Skip to contents

What Xtrachat tells us about the BBC’s Podcast Strategy

Over the past year or so, a shift has taken place at the BBC, as Britain’s state-funded public broadcaster has started to think about podcasting strategically for the first time. We’ve seen the appointment of their first podcast commissioner, and the launch of a new app, BBC Sounds, intended to put all their live radio, catch up, and podcast content in the same place for the first time. (It’s still in a beta phase, and it isn’t yet clear what its final iteration will look like. But already, questions have been raised about the app.)

At the start of August, there was another development: the youth-focused BBC digital radio station, 1Xtra, launched their first podcast feed, XtraChat. It is a showcase effort, one that seeks to distribute episodes of both existing and newly-commissioned podcast series. It will also receive a radio broadcast. It’s a smart strategic move by the station, which has a target audience of young black people aged 16-24, to bring in independent podcasters from outside the BBC rather than trying to engineer its own podcast “voice” right out the gate. The first show on the feed, The Receipts, has a very distinctive style, and it would have been hard to generate that relaxed, conversational tone from a standing start.

“I’ve been commissioning podcasts across the two networks from the end of last year,” said Louise Kattenhorn, Commissioner Executive for Radio 1 and 1Xtra, when we spoke recently about the thinking behind the launch. “We started with Radio 1, so we were concentrating on more comedy, and I learned a lot from that, but we’ve always had in the back of our minds that we wanted to work towards a podcast feed or a few podcast feeds for 1Xtra specifically for that audience.”

One of the primary considerations in the planning phase, she said, was the desire to avoid making something that already existed as an independent show. “I don’t want the BBC to come in and artificially create something that’s already out there,” Kattenhorn said. The option was there to make an entirely new show or shows, but she decided against it and rather chose to work with existing podcasts.

As a personal fan of The Receipts in its independent form, she felt that hosts Tolani Shoneye, Audrey Indome and Milena Sanchez were the obvious choice to start XtraChat off, not least because of their substantial audience (their show attracts about 25,000 listens per episode). Her hunch seems to have been proved correct: the initial run of The Receipts on 1Xtra has been extended from six to eight episodes, and the feed hit the top of the UK iTunes chart after the first one dropped. Whether it can be sustained as different voices and shows take over the feed is unclear — a showcase initiative like this, I feel, will likely encounter consistency challenges.

The aim with XtraChat from the start, Kattenhorn said, was “to do something that brings in new audiences to the BBC, but also allows [the podcasters] to have a platform to a wider audience too.” It’s also part of a broader strategy for the two networks Kattenhorn works on to use podcasting as a way of moving into spoken word content.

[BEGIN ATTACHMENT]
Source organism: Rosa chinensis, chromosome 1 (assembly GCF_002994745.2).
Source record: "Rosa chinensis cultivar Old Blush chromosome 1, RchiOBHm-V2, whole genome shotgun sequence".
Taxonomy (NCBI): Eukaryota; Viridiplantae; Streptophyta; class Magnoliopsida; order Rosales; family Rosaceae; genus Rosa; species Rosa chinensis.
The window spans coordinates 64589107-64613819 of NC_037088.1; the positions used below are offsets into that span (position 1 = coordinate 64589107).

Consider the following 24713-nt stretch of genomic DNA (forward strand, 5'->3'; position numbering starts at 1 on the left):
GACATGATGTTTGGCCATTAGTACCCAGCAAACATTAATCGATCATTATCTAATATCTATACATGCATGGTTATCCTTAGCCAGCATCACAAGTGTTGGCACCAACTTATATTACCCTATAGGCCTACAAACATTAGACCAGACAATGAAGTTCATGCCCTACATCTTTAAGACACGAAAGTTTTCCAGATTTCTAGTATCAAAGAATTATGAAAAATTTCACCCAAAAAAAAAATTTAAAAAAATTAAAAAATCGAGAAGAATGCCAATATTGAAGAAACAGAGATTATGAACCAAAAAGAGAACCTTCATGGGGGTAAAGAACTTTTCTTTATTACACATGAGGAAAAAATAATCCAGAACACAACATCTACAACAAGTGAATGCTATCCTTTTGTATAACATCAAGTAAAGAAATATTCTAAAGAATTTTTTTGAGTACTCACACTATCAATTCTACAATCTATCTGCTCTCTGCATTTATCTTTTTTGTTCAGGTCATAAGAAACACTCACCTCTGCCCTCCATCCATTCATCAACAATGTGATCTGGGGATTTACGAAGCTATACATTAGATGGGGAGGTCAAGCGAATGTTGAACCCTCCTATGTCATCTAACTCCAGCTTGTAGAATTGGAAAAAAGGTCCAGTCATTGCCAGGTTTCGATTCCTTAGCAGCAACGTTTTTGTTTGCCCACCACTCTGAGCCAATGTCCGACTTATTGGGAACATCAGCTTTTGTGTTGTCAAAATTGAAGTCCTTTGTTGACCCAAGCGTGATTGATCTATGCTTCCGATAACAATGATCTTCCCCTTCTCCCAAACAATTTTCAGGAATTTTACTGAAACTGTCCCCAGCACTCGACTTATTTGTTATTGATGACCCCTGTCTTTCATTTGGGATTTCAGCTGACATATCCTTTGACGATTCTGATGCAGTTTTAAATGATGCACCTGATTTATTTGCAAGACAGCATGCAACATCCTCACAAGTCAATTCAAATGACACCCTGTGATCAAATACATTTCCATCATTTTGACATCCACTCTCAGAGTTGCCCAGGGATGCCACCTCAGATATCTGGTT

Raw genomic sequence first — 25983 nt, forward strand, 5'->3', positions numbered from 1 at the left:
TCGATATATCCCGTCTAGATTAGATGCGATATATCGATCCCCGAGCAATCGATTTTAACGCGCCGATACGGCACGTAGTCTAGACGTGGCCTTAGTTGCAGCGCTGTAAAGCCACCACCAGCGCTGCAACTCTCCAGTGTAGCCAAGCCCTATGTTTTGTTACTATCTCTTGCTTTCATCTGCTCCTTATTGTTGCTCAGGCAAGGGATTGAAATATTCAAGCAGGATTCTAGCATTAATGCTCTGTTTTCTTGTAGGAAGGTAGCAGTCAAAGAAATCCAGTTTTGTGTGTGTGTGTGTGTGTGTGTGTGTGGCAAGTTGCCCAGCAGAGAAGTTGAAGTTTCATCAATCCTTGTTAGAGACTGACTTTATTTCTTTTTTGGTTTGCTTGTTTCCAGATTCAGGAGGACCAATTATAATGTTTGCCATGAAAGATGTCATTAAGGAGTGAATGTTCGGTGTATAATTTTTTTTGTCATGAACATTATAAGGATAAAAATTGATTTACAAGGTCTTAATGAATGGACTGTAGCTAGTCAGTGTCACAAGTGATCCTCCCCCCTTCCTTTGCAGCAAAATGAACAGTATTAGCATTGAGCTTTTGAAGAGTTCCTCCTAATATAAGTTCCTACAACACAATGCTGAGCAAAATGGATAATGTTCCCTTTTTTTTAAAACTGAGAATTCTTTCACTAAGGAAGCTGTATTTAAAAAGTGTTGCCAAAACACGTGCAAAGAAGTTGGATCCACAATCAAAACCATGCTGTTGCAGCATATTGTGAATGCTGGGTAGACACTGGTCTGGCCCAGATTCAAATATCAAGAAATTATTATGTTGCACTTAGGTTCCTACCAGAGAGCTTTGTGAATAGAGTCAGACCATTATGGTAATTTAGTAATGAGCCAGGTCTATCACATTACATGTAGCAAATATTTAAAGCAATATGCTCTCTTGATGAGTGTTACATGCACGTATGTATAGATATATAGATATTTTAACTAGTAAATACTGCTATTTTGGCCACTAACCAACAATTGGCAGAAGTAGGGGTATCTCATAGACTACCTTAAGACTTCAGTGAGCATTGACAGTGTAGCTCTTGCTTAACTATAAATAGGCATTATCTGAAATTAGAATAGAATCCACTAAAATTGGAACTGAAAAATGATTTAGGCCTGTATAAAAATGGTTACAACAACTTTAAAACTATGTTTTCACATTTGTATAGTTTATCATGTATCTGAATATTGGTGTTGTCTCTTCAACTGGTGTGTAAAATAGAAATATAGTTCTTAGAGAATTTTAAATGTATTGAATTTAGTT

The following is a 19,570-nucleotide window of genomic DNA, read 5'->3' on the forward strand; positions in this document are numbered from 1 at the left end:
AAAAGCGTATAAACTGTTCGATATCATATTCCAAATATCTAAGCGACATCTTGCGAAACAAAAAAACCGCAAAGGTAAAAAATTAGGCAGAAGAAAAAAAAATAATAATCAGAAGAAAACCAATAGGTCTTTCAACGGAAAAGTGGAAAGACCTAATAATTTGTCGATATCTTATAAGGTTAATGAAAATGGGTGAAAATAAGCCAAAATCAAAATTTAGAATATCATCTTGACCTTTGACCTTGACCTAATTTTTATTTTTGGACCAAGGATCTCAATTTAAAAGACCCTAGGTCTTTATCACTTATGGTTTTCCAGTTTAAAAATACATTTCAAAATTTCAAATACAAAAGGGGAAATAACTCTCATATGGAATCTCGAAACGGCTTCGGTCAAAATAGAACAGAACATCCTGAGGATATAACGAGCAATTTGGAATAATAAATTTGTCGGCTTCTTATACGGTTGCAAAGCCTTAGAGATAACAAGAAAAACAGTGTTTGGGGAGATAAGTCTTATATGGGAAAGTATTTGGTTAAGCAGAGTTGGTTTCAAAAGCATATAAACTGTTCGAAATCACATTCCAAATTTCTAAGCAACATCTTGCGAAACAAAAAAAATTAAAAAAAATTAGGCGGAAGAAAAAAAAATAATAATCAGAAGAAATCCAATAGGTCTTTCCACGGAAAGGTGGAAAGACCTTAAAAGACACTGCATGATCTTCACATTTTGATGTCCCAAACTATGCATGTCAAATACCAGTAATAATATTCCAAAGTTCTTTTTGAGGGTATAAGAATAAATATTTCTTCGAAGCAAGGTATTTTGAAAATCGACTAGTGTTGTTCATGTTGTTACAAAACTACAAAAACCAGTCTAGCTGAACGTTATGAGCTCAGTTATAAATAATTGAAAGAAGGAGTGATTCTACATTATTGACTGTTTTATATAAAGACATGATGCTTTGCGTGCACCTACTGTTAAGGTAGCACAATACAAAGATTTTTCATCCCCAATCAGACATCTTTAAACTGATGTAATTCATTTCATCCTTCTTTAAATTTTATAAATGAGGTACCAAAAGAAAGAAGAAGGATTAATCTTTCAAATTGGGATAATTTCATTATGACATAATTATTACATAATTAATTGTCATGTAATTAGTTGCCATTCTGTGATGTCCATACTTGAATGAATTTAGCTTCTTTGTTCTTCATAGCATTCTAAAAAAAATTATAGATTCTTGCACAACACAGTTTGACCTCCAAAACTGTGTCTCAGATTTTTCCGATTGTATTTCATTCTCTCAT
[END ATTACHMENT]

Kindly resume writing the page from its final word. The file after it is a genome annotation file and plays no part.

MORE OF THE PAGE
“We’re a music station, really, and there aren’t many places on the schedule where we can explore exciting speech content,” she explained. BBC Radio 1Xtra focuses on hip hop, RnB and grime, particularly by British artists, and although the presenters do narrate and conduct interviews, there isn’t much non-music content on air. In theory, podcasting opens up that space for them, Kattenhorn said: “That scope to have really in depth conversations that aren’t restricted by time or broadcast slot is really exciting. That’s what I’m really excited about, that we can have this speech content for young audiences that is really resonating with them.”

This is something that could apply to other BBC stations, too. Radio 3, for instance, traditionally focuses on classical and world music interspersed with a few short documentaries (and has an average listener age of over 50), but accompanying conversational podcasts could help it attract new, younger people. Classic FM, a commercial classical music station operated by Global, has had a surprising amount of success with a music-orientated true crime podcast called Case Notes; it would be an unusually bold but welcome move if the BBC’s podcast-first commissions were to start playing with genre in this way as well.

It was clear from my conversation with Kattenhorn that while XtraChat might be a podcast-first product, radio still has a lot of pull over what the BBC does. (Which isn’t that surprising; although podcast take up has grown substantially recently, especially among younger people, live radio still has a 74 percent share of UK listening). She was open about her hope that the podcast feed would help to pull non-radio listeners in to experience the rest of the network’s output, rather than just existing on its own merits — it seems to be a marketing extension for them, in a way. “We know there are a lot of podcast listeners who don’t listen to 1Xtra,” she said. “We’d love to bring them into the network, we think we’ve got a lot to offer them.”

I think this gets to the heart of an ongoing dilemma for the BBC, actually: are podcasts just there to bring more listeners to their radio content, or do they stand alone on their own merits? I’m not sure they know the answer to that yet.